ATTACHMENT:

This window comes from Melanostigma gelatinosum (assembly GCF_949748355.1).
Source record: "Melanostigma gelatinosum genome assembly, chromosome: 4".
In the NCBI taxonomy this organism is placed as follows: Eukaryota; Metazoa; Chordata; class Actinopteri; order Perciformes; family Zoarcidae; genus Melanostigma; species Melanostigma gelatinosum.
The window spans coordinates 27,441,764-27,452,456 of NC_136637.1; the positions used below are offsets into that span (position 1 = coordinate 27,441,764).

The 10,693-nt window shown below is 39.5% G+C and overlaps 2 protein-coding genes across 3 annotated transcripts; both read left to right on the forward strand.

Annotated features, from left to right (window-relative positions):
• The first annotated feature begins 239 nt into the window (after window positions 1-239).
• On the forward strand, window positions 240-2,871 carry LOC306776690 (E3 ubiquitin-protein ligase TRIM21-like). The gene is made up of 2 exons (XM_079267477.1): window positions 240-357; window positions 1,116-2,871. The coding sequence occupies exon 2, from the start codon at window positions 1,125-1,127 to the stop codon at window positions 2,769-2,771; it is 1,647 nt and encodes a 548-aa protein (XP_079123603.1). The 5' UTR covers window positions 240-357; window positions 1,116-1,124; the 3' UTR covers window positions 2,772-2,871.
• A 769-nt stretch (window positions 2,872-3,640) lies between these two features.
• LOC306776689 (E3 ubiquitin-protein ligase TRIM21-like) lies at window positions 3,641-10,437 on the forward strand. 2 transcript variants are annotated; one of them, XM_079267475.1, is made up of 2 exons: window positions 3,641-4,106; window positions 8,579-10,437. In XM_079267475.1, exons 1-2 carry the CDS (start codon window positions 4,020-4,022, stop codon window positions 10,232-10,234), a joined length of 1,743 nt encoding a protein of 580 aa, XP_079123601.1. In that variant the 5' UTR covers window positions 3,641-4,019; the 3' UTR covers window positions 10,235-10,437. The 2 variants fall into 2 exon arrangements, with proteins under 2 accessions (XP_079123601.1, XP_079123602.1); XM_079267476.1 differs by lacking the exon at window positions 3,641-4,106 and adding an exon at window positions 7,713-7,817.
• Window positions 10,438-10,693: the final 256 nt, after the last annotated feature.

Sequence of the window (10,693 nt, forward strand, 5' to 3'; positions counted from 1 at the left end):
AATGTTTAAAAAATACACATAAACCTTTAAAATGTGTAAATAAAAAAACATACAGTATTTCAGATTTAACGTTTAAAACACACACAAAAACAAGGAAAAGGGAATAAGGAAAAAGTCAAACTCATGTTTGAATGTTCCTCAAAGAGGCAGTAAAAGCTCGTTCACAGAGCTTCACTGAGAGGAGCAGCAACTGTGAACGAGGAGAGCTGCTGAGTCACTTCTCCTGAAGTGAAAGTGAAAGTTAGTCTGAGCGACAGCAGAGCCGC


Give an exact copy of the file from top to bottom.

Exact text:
This window comes from Melanostigma gelatinosum (assembly GCF_949748355.1).
Source record: "Melanostigma gelatinosum genome assembly, chromosome: 4".
In the NCBI taxonomy this organism is placed as follows: Eukaryota; Metazoa; Chordata; class Actinopteri; order Perciformes; family Zoarcidae; genus Melanostigma; species Melanostigma gelatinosum.
The window spans coordinates 27,441,764-27,452,456 of NC_136637.1; the positions used below are offsets into that span (position 1 = coordinate 27,441,764).

The 10,693-nt window shown below is 39.5% G+C and overlaps 2 protein-coding genes across 3 annotated transcripts; both read left to right on the forward strand.

Annotated features, from left to right (window-relative positions):
• The first annotated feature begins 239 nt into the window (after window positions 1-239).
• On the forward strand, window positions 240-2,871 carry LOC306776690 (E3 ubiquitin-protein ligase TRIM21-like). The gene is made up of 2 exons (XM_079267477.1): window positions 240-357; window positions 1,116-2,871. The coding sequence occupies exon 2, from the start codon at window positions 1,125-1,127 to the stop codon at window positions 2,769-2,771; it is 1,647 nt and encodes a 548-aa protein (XP_079123603.1). The 5' UTR covers window positions 240-357; window positions 1,116-1,124; the 3' UTR covers window positions 2,772-2,871.
• A 769-nt stretch (window positions 2,872-3,640) lies between these two features.
• LOC306776689 (E3 ubiquitin-protein ligase TRIM21-like) lies at window positions 3,641-10,437 on the forward strand. 2 transcript variants are annotated; one of them, XM_079267475.1, is made up of 2 exons: window positions 3,641-4,106; window positions 8,579-10,437. In XM_079267475.1, exons 1-2 carry the CDS (start codon window positions 4,020-4,022, stop codon window positions 10,232-10,234), a joined length of 1,743 nt encoding a protein of 580 aa, XP_079123601.1. In that variant the 5' UTR covers window positions 3,641-4,019; the 3' UTR covers window positions 10,235-10,437. The 2 variants fall into 2 exon arrangements, with proteins under 2 accessions (XP_079123601.1, XP_079123602.1); XM_079267476.1 differs by lacking the exon at window positions 3,641-4,106 and adding an exon at window positions 7,713-7,817.
• Window positions 10,438-10,693: the final 256 nt, after the last annotated feature.

Sequence of the window (10,693 nt, forward strand, 5' to 3'; positions counted from 1 at the left end):
AATGTTTAAAAAATACACATAAACCTTTAAAATGTGTAAATAAAAAAACATACAGTATTTCAGATTTAACGTTTAAAACACACACAAAAACAAGGAAAAGGGAATAAGGAAAAAGTCAAACTCATGTTTGAATGTTCCTCAAAGAGGCAGTAAAAGCTCGTTCACAGAGCTTCACTGAGAGGAGCAGCAACTGTGAACGAGGAGAGCTGCTGAGTCACTTCTCCTGAAGTGAAAGTGAAAGTTAGTCTGAGCGACAGCAGAGCCGC